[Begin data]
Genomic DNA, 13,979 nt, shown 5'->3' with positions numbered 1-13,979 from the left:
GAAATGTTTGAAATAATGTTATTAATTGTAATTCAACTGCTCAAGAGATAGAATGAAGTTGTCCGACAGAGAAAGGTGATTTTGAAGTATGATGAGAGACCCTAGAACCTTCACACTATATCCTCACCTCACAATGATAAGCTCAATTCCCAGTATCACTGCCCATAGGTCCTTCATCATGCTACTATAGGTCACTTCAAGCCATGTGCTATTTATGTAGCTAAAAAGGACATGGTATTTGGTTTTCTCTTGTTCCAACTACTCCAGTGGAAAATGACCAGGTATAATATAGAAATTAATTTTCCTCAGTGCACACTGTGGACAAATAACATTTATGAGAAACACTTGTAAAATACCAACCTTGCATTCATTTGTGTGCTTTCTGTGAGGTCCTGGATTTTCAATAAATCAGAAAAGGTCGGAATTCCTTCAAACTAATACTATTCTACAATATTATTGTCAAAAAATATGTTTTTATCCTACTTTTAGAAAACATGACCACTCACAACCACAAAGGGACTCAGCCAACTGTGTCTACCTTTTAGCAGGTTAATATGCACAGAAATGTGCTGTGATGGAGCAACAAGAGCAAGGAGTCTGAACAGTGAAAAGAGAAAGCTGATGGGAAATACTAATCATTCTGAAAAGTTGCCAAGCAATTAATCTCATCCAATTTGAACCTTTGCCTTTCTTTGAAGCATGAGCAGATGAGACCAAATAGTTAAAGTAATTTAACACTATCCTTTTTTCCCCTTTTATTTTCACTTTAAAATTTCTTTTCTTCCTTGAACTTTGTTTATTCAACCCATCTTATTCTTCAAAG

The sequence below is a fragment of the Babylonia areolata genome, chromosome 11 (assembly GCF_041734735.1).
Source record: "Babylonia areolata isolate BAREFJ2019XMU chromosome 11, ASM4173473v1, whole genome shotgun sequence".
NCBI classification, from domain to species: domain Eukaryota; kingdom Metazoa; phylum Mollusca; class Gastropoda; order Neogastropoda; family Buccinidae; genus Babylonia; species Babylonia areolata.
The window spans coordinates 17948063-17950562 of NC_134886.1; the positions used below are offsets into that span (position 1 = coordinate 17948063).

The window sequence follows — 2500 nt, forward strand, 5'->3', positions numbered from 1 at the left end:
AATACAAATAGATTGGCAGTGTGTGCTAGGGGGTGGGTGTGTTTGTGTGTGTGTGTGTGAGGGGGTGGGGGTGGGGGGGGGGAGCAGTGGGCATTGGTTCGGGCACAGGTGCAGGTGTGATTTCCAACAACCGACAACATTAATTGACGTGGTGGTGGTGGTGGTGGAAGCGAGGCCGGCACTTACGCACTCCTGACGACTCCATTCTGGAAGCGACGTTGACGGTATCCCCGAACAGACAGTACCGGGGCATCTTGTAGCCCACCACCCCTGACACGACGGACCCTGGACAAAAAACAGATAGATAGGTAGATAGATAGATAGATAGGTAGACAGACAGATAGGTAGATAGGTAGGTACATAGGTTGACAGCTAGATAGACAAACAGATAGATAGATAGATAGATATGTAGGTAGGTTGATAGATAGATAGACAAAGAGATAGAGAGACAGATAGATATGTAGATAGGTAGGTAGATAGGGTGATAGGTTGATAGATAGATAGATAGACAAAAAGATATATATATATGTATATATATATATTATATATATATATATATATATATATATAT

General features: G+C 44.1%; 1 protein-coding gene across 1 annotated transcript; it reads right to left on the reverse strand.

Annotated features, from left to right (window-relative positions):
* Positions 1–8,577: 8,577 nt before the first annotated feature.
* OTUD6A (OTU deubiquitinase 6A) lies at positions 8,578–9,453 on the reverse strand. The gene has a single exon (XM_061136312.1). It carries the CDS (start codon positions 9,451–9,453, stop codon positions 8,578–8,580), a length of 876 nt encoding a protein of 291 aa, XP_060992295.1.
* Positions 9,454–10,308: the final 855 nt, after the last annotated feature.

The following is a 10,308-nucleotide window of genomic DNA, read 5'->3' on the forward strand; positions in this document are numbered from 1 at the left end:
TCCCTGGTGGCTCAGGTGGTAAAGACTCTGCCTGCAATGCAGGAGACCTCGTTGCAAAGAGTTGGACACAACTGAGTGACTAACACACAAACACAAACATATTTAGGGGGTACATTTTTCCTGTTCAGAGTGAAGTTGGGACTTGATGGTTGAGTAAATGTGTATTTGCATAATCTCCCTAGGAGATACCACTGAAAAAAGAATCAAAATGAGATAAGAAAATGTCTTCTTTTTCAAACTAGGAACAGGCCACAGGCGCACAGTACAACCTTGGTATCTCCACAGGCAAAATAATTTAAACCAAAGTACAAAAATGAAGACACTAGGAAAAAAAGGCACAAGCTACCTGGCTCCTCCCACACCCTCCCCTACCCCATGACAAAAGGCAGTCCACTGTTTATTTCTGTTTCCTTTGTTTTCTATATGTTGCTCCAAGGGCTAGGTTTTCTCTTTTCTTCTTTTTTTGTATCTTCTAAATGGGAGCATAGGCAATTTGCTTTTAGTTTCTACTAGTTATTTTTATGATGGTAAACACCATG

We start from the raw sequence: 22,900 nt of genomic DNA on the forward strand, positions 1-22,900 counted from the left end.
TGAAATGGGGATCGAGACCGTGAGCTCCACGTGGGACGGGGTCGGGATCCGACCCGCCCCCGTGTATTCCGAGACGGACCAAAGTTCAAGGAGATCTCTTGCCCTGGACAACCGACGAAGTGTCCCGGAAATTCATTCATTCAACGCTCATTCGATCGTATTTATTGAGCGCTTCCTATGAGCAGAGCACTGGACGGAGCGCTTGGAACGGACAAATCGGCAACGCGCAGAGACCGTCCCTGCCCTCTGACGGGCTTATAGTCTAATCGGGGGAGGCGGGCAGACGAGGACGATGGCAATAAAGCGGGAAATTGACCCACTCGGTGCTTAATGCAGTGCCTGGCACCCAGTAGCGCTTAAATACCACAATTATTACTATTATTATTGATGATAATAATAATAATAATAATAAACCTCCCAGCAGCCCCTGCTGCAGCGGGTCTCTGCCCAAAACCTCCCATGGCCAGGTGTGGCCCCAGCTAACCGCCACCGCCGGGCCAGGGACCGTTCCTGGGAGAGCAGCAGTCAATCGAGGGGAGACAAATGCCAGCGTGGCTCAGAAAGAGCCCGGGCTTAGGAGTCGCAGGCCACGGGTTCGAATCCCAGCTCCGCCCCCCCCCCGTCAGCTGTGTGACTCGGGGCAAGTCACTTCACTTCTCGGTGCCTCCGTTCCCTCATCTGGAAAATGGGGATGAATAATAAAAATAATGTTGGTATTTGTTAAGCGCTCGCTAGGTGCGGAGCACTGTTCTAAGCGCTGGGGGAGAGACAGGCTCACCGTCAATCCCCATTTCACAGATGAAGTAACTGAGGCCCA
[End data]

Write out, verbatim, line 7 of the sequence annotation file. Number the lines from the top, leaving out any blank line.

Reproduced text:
The window sequence follows — 2500 nt, forward strand, 5'->3', positions numbered from 1 at the left end: